So one of my favorite things to do when teaching phonics is “making words” as a class. It’s so fun for both the students and me! For those of you who aren’t teachers or haven’t been lucky enough to try it yet, I’ll give you a quick run down.

The teacher instructs all students to get specific letters. This could look like letters on paper, letter tiles, magnetic letters, etc. The teacher then instructs the students to create words with different prompts, like “a three letter word that starts with ‘c’ and ends with ‘t.’ It has the ‘a’ sound in the middle.” Then the teacher checks that the students have spelled “cat.” Next the teacher might say “switch one letter to spell the word ‘mat.'” See! Fun! You create all sorts of words with the letters that have been brought out and even let the students make a mystery word that uses all the letters. There’s a great book (found HERE) with tons of lessons that are completely guided. Students LOVE them.

I’ve been racking my brain on how I could bring this into my classroom this year. I knew I couldn’t afford to buy letter tiles or even make them from tiles found at a hardware store. Paper was out of the question considering the extreme budgeting we are doing at our school. I gave the whole system up as lost until a teacher friend offhandedly suggested using foam.


Today I decided to head to Hobby Lobby with my 40% off coupon in search of foam and a way to store my letters once they had been cut. It was a huge success – I found a 50 pack of fun bright foam pieces for $6. Once I used my coupon, it was only $3.50! I was pumped. I looked around for storage and was not disappointed – Hobby Lobby had plastic jewelry storage for $2 – I got 2. The whole project cost me about $8!!! I call that success!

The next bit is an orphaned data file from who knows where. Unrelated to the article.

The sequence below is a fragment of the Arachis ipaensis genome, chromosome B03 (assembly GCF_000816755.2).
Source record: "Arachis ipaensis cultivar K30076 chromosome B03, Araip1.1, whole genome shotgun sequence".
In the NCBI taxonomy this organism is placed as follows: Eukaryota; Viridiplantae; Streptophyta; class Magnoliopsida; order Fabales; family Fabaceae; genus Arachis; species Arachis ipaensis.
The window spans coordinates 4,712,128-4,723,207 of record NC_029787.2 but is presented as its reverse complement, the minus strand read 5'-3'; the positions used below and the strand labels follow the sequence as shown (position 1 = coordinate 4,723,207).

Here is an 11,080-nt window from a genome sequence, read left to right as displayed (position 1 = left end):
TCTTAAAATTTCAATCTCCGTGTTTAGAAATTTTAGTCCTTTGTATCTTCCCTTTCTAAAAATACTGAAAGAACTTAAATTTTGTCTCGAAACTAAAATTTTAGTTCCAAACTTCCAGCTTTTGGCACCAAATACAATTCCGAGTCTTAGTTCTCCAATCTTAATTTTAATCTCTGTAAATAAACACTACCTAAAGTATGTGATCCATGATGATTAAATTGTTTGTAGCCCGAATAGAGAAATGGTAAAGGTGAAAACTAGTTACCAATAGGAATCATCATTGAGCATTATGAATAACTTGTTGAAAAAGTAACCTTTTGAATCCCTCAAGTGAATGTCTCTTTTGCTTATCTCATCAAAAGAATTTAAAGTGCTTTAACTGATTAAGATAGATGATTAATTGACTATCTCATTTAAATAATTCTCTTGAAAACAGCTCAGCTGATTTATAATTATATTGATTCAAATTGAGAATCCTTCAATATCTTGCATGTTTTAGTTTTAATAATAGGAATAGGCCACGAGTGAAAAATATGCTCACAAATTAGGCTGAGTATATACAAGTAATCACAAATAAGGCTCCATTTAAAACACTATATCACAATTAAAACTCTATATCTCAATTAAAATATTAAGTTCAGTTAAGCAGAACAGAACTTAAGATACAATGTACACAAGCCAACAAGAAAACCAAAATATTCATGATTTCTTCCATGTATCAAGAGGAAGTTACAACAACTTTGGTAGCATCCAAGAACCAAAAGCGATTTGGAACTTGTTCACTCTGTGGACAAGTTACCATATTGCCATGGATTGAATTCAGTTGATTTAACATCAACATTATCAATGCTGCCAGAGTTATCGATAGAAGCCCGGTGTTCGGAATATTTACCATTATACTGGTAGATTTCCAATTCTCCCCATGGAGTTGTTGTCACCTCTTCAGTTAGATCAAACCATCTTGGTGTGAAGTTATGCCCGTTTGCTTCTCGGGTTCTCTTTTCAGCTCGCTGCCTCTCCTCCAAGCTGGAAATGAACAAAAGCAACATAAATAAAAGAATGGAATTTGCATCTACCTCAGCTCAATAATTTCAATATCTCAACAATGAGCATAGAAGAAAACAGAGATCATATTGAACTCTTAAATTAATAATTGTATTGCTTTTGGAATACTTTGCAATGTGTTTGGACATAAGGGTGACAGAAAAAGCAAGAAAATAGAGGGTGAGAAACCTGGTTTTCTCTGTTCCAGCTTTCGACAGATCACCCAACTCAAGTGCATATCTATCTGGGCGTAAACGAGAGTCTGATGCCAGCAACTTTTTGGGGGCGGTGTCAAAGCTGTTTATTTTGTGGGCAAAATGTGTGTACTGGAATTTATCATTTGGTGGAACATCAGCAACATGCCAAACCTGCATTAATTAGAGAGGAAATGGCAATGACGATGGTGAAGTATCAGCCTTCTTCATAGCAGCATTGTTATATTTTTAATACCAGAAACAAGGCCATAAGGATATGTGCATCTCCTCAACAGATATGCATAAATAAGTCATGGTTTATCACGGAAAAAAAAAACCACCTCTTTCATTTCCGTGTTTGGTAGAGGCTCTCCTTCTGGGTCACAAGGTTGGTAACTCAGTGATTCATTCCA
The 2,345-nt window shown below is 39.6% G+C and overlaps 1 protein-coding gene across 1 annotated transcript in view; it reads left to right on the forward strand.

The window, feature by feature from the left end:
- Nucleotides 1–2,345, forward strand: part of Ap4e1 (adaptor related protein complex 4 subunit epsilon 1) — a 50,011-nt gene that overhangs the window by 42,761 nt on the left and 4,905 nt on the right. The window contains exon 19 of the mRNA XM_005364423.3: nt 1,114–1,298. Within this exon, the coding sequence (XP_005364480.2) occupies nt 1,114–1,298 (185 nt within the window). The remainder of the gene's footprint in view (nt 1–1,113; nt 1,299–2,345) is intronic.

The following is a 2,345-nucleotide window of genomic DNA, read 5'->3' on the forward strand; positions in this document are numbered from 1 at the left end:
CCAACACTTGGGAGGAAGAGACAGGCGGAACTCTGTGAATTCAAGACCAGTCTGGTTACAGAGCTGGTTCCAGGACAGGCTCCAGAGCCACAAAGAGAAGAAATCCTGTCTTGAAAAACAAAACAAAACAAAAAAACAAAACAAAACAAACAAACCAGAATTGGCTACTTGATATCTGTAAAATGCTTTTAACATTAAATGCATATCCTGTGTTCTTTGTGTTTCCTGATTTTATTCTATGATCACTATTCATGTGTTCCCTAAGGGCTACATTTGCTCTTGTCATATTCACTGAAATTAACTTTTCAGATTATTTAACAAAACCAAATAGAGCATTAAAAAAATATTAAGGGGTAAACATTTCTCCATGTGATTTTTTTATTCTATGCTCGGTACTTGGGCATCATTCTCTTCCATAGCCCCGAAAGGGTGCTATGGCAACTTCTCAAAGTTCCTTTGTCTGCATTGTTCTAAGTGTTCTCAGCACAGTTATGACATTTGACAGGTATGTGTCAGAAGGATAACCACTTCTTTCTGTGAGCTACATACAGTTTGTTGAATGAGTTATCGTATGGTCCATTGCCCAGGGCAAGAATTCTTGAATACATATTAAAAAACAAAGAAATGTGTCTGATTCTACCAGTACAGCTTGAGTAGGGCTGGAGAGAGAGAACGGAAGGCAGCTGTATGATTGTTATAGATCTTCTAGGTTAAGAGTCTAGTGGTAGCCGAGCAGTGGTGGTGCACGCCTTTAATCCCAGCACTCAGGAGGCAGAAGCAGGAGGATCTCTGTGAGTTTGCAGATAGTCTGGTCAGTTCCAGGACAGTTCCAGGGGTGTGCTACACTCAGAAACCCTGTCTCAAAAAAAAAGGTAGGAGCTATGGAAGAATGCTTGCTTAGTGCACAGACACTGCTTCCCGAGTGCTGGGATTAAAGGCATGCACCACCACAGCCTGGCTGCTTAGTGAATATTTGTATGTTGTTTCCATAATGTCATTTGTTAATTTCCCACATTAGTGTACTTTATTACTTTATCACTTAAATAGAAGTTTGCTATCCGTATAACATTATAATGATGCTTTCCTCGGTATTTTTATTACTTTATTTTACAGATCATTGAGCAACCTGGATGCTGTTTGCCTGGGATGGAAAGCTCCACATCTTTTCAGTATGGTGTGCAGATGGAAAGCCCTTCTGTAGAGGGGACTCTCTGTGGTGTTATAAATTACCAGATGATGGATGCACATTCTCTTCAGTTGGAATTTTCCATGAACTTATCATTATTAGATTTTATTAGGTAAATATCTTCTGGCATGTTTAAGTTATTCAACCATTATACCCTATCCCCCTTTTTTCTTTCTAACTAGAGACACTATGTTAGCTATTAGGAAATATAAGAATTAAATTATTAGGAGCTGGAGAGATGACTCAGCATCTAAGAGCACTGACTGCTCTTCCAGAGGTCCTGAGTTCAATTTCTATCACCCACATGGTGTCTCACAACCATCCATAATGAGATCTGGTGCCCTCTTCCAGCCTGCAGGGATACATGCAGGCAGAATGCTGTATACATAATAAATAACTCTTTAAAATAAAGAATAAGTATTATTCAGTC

Once I got home and finished planning my week, I allowed myself to work on the project I was so excited for! I started by figuring out how exactly I wanted it to work. I decided that 1×1 inch squares would be perfect. I would cut one inch strips and then cut them again. Each piece will have a capital letter on one side that lowercase letter on the other.

I cut the strips while watching Pride and Prejudice so it felt not only enjoyable, but quite productive 🙂 I have 23 students in my class so I decided to put 25 letters in each slot compartment for the time being. I made 50 Os, As, and Es so accommodate words with several vowels. I’m also sure that I will need doubles of some letters so I cut extra squares in preparation.

The consonants are all yellow or green and the vowels are hot pink!

Tomorrow I will finish writing the letters and it will be ready for use in my classroom! I am also using the rest of my foam pieces to make large letters to put in my pocket chart. That way I can do a large example as my students work on their own at their desks. I’m really excited to do this activity with my kids because I know they have not been able to do it before and they LOVE hands on learning. I’m going to introduce it as a privilege at first so they understand that they need to treat the materials with respect or we won’t be able to do it anymore. Hopefully they’ll love it as much as I do and we’ll get to do lessons all year!

I also hope that you were able to find this useful and maybe even make your own set for your classroom on a budget! 🙂

Disney. Delightful.

So I’m a student teacher in probably the best second grade classroom in Bartlesville (I may be a bit biased). My mentor teacher is absolutely crazy about Disney. Everything Disney. If you know me at all, you know this is a perfect fit. What could be more fun than a Disney themed classroom?

You’re right. Nothing.

Anyway, I’ve been doing my best to find things I can contribute to our lovely classroom. I found these AWESOME Disney alphabet letters. They’re printable and free! We’re going to put them up on our word wall.

Delightful Disney Alphabet

This was such a great find! Not only does the site give an awesome alphabet for free, it has tons of other ideas and printables for your classroom or kids.

My favorite thing I’ve discovered, though, is an instrumental CD of Disney favorites. It’s called Heigh-Ho! Mozart It features 16 favorite Disney songs in the styles of different classical composers. I ordered this used on Amazon, received it a few days later, and uploaded it to the school computer immediately. We have been listening to it during all the quiet times of the day and the students really enjoy it. So do we! They know it is a privilege to listen to music so they are always on their best behavior when the music is on.

Our classroom is also decorated lavishly with Disney memorabilia collected over a lifetime. The kids seriously love it and it’s just so much fun.I look forward to finding more classroom friendly Disney things to add into the curriculum throughout this semester.